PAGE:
Islam in Qatar

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Hamza Mosque in Wakrah.

Qatar is a Muslim-majority country with Islam as the state religion. Wahhabi/Salafi version of Sunni Islam is the state sponsored brand of Islam in the country, making Qatar one of the two officially Wahhabi/Salafi states in the Muslim world, along with Saudi Arabia.[1]

The local population, made up of Qataris, are all Muslims although there are high numbers of foreign workers in Qatar which varies the Muslim population. In the CIA World Factbook it says 77.5% are Muslims, with 8.5% Christians and others remain.[2] Foreign workers are well noted in the country, mainly from South Asia and Americans which constitute most of the population of Qatar.

Islam conquered the entire Arabian region in the 7th century in a string of widespread conflicts resulting in the Islamization of the native Arabian pagans. With the spread of Islam in Qatar, the prophet Muhammad sent his first military envoy, Al Ala Al-Hadrami, to Al-Mundhir Ibn Sawa Al-Tamimi, the ruler of Bahrain, which extended from the coast of Kuwait to the south of Qatar, including Al-Hasa and Bahrain, in the year 628, inviting him to accept Islam as he had invited other kingdoms and empires of his time such as Byzantium and Persia. Mundhir, responding to Muhammad, announced his acceptance of Islam, and all the inhabitants of Qatar became Muslim, heralding the beginning of the Islamic era in Qatar.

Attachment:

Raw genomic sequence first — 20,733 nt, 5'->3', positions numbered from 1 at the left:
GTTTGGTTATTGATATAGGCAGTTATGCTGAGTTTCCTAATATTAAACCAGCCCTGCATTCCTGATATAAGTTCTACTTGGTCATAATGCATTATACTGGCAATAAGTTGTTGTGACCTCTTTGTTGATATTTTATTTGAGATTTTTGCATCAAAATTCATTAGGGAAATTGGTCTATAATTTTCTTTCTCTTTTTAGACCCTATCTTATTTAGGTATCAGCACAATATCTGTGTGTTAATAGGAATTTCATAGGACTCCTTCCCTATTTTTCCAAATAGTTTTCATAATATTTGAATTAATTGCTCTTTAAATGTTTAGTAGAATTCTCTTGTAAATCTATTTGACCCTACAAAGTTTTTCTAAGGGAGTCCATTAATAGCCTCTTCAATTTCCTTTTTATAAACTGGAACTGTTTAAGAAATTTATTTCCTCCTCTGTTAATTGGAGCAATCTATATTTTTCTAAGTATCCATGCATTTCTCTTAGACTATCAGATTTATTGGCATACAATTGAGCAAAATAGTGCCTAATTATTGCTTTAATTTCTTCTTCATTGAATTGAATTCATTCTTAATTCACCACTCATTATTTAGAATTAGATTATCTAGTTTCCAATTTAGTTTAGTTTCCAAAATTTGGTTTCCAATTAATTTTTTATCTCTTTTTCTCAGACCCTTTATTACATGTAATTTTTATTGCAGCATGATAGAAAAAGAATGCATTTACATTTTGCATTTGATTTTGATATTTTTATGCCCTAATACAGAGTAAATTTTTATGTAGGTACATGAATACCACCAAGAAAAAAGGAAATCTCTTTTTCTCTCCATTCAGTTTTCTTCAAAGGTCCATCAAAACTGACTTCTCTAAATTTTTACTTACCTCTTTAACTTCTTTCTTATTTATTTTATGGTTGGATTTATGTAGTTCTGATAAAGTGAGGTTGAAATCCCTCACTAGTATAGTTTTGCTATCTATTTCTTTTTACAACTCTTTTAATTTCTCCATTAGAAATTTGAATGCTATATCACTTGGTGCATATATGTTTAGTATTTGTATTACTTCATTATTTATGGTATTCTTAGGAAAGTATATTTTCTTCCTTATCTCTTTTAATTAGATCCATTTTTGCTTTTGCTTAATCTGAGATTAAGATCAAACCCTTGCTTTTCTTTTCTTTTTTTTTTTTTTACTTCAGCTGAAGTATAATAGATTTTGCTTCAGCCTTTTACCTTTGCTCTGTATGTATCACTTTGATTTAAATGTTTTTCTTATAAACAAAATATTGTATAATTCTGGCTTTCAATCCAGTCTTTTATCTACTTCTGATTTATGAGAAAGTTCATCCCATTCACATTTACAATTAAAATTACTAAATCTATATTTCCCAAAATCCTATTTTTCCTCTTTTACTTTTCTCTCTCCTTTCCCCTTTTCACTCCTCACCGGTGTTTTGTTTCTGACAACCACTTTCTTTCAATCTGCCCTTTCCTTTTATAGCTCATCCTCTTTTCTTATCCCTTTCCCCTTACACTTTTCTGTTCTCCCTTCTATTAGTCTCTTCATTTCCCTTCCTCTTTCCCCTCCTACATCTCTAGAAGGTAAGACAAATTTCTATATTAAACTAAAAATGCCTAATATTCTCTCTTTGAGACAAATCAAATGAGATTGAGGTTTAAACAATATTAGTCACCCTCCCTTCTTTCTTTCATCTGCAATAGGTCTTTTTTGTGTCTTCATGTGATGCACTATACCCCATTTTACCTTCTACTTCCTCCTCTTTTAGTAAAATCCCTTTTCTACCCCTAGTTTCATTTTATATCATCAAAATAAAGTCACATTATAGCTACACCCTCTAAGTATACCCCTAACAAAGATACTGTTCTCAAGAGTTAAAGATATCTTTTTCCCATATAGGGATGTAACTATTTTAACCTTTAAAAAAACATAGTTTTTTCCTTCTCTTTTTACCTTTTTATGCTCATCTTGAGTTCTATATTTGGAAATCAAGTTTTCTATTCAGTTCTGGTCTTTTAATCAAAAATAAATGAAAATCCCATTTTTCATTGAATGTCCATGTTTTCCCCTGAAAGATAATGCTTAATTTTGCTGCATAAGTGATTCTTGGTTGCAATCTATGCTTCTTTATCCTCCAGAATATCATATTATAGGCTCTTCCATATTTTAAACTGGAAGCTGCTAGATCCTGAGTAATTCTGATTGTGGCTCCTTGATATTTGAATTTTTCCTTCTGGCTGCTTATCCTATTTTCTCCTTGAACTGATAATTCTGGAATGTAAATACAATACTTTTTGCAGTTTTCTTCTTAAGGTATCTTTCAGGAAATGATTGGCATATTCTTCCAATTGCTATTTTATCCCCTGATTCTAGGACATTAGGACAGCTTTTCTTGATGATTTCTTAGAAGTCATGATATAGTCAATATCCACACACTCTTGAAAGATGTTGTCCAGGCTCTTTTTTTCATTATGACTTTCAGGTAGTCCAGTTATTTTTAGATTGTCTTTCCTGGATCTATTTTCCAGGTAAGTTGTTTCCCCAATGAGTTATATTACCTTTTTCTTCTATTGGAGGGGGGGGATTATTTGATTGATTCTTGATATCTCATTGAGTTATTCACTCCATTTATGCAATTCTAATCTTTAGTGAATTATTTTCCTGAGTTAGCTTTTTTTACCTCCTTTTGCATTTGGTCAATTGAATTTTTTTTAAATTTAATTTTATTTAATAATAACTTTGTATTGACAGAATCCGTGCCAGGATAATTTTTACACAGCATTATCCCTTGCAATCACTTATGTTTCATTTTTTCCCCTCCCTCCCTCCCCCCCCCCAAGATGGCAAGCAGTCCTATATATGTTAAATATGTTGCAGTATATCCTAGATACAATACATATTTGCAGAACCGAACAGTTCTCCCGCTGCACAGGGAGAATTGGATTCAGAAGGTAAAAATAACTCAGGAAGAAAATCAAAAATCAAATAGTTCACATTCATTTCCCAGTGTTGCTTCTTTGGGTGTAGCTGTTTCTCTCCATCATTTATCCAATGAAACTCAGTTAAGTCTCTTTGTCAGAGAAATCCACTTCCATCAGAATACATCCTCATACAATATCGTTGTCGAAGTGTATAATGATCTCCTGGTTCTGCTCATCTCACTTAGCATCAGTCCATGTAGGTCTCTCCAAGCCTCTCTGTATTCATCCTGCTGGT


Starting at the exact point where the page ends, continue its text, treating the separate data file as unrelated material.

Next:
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  1. ^ Yamani, Mai (2009). "From fragility to stability: a survival strategy for the Saudi monarchy". Contemporary Arab Affairs 2 (1): 90–105. doi:10.1080/17550910802576114. 
  2. ^ [1] CIA World Factbook - Qatar